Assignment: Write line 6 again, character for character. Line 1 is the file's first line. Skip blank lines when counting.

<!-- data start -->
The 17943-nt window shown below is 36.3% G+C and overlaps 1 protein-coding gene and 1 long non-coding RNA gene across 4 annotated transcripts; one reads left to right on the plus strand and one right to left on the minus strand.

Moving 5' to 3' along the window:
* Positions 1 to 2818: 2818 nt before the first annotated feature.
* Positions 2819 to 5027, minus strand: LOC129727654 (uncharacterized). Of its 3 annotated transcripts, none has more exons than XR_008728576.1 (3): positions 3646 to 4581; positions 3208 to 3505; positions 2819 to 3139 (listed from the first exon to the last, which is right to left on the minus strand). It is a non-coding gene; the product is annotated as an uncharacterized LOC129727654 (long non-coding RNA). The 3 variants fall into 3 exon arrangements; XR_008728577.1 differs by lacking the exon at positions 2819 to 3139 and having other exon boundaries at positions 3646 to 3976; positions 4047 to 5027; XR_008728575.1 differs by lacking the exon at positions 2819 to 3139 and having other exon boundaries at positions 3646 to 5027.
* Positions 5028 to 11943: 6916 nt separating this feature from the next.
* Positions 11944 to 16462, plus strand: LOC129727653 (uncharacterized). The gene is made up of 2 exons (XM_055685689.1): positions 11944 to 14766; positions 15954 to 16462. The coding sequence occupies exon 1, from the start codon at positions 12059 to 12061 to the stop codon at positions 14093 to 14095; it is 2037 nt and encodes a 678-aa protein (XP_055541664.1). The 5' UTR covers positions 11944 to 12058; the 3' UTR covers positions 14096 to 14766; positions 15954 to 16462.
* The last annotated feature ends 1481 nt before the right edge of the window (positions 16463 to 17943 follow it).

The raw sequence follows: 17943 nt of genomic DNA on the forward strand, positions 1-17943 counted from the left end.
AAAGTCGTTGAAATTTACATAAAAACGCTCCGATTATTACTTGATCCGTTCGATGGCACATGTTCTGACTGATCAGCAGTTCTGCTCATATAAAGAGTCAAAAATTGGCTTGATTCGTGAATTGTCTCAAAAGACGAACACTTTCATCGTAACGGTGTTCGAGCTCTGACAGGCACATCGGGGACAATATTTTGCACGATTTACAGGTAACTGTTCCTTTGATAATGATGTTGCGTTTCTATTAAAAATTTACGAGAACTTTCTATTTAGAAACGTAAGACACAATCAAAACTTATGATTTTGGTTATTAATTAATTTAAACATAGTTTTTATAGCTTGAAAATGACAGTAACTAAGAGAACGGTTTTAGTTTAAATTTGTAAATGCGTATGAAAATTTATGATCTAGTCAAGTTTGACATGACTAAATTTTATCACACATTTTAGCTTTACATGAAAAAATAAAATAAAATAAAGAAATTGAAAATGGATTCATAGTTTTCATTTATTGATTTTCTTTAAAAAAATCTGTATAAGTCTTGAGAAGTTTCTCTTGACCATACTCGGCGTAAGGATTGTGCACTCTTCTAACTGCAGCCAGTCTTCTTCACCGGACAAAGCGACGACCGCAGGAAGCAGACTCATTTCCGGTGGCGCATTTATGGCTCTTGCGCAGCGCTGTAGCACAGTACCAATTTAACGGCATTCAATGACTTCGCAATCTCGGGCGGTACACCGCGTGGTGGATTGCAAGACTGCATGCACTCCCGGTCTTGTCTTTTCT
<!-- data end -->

* Positions 11944 to 16462, plus strand: LOC129727653 (uncharacterized). The gene is made up of 2 exons (XM_055685689.1): positions 11944 to 14766; positions 15954 to 16462. The coding sequence occupies exon 1, from the start codon at positions 12059 to 12061 to the stop codon at positions 14093 to 14095; it is 2037 nt and encodes a 678-aa protein (XP_055541664.1). The 5' UTR covers positions 11944 to 12058; the 3' UTR covers positions 14096 to 14766; positions 15954 to 16462.